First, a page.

Dear Sen. Paul,
Allow me to reintroduce you to someone. Young guy (for national politics), twinkle in his eye, someone people would typically describe as a "fresh face in Washington" before this insane political season of sexagenarian amateurs gobbling up most of the country's available political oxygen. This fella came to office by running a maverick campaign against the party establishment's favorite, stressing at least some libertarianish themes, and surviving a nasty primary smear campaign about being some kind of whacked-out drug creep.
Sure, I could be talking about you. But in this case I'm referring to Rep. Beto O'Rourke, the Democratic former city councilman from El Paso who in 2012 unseated eight-term incumbent Silvestre Reyes—a former Border Patrol agent—in part by advocating the legalization of marijuana. O'Rourke is unorthodox in other respects; like you, for example, he favors term limits, which is not a typical liberal position. But he was an early mover on the kinds of criminal justice reform you've been championing, and has some insight into what it's like for a politician to stick his neck out on weed.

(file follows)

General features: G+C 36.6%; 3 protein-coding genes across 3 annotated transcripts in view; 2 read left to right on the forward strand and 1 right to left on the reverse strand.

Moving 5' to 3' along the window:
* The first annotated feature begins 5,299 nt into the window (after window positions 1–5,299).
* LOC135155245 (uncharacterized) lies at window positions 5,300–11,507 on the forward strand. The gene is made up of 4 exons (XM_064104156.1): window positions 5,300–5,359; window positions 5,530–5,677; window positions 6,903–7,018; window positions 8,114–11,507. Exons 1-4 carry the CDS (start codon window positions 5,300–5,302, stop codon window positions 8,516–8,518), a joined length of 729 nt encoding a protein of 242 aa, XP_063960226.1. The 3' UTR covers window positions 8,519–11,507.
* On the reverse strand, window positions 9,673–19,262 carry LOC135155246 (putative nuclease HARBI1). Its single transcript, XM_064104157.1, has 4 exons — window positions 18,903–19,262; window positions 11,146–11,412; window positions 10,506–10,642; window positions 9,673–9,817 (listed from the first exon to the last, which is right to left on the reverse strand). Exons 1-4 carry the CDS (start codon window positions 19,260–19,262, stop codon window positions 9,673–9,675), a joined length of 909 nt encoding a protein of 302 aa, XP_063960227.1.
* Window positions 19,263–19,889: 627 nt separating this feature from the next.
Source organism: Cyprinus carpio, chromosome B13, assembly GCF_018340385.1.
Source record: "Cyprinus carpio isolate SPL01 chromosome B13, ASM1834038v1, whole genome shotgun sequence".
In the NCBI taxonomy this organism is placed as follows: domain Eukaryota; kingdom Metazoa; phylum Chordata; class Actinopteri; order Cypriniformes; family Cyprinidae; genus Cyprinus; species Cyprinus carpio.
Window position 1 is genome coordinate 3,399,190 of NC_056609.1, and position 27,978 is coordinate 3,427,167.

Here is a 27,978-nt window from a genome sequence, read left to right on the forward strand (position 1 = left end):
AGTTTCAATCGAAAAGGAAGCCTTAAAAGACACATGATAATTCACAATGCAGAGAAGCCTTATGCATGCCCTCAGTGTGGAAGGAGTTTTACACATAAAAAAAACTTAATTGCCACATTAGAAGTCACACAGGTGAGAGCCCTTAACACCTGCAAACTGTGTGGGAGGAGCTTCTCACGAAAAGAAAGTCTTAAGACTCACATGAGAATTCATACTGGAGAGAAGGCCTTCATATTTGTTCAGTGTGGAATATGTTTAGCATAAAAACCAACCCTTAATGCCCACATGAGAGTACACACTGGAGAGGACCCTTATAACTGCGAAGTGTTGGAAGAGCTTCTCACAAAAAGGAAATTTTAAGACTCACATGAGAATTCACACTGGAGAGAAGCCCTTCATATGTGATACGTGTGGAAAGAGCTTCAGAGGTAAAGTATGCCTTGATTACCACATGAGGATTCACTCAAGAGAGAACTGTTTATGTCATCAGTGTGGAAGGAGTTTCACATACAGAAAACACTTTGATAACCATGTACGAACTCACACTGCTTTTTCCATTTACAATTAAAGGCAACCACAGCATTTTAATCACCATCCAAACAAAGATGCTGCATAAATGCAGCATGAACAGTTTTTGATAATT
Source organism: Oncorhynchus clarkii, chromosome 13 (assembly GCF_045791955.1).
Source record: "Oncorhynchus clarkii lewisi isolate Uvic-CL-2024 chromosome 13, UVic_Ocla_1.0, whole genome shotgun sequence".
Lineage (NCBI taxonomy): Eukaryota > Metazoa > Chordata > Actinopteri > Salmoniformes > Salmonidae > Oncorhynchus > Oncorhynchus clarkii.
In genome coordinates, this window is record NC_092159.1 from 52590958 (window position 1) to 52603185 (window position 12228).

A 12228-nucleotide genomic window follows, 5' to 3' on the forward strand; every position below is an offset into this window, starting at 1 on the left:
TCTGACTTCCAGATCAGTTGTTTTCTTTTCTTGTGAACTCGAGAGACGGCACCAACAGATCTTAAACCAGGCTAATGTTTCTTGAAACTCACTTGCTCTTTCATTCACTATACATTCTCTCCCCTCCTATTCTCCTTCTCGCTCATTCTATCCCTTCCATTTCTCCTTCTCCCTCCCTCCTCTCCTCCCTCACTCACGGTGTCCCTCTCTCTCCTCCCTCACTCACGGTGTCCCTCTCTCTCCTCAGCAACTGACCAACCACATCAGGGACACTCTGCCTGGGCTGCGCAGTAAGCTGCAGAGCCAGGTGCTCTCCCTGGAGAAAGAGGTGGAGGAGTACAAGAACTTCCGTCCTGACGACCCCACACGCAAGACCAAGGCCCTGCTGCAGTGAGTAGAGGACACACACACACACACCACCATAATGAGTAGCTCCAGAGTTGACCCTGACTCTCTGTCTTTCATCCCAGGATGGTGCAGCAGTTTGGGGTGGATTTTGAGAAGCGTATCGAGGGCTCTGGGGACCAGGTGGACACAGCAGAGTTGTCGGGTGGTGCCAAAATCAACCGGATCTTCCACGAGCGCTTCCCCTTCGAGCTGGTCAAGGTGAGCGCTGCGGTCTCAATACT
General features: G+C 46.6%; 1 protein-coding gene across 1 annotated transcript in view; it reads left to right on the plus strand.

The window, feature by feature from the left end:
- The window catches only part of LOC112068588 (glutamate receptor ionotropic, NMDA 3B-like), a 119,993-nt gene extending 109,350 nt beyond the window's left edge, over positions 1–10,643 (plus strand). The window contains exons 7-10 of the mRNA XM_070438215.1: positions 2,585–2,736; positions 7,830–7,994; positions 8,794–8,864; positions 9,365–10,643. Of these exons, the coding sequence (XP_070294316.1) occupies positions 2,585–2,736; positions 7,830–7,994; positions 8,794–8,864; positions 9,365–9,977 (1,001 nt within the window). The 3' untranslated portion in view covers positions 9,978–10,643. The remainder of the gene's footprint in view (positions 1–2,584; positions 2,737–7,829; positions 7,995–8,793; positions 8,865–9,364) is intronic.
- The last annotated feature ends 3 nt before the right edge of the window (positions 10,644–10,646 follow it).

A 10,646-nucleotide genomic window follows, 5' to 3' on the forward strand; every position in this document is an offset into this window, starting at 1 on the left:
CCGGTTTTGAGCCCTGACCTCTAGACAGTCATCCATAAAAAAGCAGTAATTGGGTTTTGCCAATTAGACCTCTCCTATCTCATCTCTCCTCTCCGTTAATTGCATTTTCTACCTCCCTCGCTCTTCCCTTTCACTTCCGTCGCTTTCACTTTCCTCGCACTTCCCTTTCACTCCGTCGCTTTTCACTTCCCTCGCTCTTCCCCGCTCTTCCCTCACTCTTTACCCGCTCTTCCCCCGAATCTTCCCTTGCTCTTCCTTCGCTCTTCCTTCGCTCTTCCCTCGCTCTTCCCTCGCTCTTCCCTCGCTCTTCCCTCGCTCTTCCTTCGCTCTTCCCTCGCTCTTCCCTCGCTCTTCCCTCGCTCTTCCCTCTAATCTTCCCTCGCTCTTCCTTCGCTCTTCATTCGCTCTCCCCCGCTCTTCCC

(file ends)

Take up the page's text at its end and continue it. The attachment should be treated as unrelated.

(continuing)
I interviewed O'Rourke a month ago for Reason; here's a snippet of potential relevance to your debate opportunities tonight in Boulder, Colorado (I'll bold the most applicable bits):
reason: After seeing how things are and what your colleagues are like in Washington, and then also observing the very tangible strides that bipartisan criminal justice reform has made particularly over the last 18 months, do you think there's a possibility that legalization or parts of rolling back the drug war—that the same thing can happen to that as happened basically after Joe Biden gave his trial balloon about gay marriage, where suddenly all Democrats or most Democrats who were too timid to talk about it now all say "Yes, of course, we've always been in favor of gay marriage!" Could we be at a political tipping point where two years from now it is just an overwhelmingly normal position, and you start to see this thing getting dismantled? Or are the structures different and deeper and more difficult?